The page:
Baltimore Evening Sun (27 May 1913): 6.
Proud boast of the Hon. Sunday-School Field, LL. D.:
I am still holding the same position in the church that I have held for many years, and the attendance upon the Sunday-school during May, 1913, has averaged 49 per Sunday more than during May, 1912.
Advice to all other Sunday schools: Throw out your bank cahsiers and put ijn members of the Royal Family. Most of them, true enough, are already hard at it–but the Hon. Frank Kelly, I believe, is still disengaged.
The Hon. William H. Anderson, shamash of the Anti-Saloon League, in today’s Letter Column:
According to the estimates of Edward Bunnell Phelps * * * alcohol carries off every year 65,897 adults [in the United States]. These figures are as well established as figures of this sort of thing can be established. Many estimates are larger. These are conservative. * * *
More pious evidence by Old Dr. Bunk. If these figures are so “well established,” how is it that the statisticians of the Census Bureau have never heard of them? According to the latest report of the Census Bureau, the death rate from alcoholism in the United States to 5.2 per 100,000 of population per annum. Assuming the present population to be 95,000,000, this means that 4,940 Americans will die of drink this year, or just 7½ per cent. of 65,897. And what will be the relation of this booze rate to the general death rate? According to the same report, the total deaths in the United States are 1,542.6 per 100,000 of population per annum. Divide 1,542.6 by 5.2 and you get 288. That is to say, 1 American out of every 288 is killed by drink.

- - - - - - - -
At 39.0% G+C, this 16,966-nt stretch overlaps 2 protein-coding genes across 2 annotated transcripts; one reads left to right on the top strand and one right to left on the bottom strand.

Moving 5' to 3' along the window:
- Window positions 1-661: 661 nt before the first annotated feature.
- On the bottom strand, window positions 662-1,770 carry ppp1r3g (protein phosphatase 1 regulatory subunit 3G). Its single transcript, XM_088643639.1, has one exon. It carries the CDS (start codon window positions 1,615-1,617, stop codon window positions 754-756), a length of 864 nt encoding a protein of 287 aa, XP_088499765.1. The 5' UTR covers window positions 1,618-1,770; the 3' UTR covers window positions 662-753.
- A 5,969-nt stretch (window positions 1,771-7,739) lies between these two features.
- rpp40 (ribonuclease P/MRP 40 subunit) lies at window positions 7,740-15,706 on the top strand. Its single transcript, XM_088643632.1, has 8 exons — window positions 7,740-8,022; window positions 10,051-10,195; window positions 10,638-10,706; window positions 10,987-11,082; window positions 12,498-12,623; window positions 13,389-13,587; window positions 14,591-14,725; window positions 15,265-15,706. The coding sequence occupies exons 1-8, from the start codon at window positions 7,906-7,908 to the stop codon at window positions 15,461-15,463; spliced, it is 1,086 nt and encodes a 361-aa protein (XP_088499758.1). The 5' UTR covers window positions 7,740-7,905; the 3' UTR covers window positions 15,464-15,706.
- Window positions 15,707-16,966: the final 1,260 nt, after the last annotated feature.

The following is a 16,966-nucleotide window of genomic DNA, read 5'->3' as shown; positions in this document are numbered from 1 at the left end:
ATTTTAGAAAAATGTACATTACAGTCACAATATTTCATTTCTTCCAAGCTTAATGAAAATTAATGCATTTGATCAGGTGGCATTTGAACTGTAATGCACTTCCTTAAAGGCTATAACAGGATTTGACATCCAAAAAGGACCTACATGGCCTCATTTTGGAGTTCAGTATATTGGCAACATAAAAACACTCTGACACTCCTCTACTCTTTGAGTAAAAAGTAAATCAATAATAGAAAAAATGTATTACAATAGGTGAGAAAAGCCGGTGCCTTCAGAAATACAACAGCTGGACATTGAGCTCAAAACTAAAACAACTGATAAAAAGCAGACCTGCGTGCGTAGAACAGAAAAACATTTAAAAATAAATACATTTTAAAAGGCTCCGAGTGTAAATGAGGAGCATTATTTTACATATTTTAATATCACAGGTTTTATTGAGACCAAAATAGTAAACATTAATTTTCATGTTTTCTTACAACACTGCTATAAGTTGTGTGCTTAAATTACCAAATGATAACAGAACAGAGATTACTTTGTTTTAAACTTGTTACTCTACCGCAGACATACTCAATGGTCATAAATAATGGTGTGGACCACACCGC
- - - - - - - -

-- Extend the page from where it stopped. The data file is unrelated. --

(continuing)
This is more than I estimated, and so I apologize to the Hon. Mr. Anderson. But is the number large enough to cause alarm? I think not. Just 4 times as many Americans are killed each year by influenza, and 7 times as many by bronchitis, and 15 times as many by cancer, and 20 times as many by violence, and 28 times as many by tuberculosis. Even such comparatively rare and unregarded diseases as rheumatism, meningitis and measles are more deadly. In the whole official repertory of causes of death, indeed, there are but two less deadly than alcoholism. One is malaria and the other is smallpox--and both were worse than alcoholism until a few years ago.
The Hon. Mr. Anderson’s facts and statistics, despite the general virtue of the man, are seldom of a character to inspire confidence. Last Saturday, for example, he was arguing in the Letter Column that Maine’s long eminence in statecraft, as revealed by the rise of such men as Reed, Hale, Frye, Dingley and Blaine, has been due to the fact that “during the most of these years the liquor question has not been an issue in politics.” Is this true? Of course it is not. The fact is that prohibition has been the leading issue in Maine politics ever since the passage of the first prohibitory law, in 1851. In 1856, after five years of agitation, that law was repealed. In 1858 it was re-enacted. In 1884, after a campaign extending over at least 16 years, it was made a part of the State Constitution. And ever since then the proposal to take it out again has been the leading issue in Maine politics. There is, indeed, no State in the Union in which liquor has been a more constant issue, or in which the fight over it has done more to corrupt politics.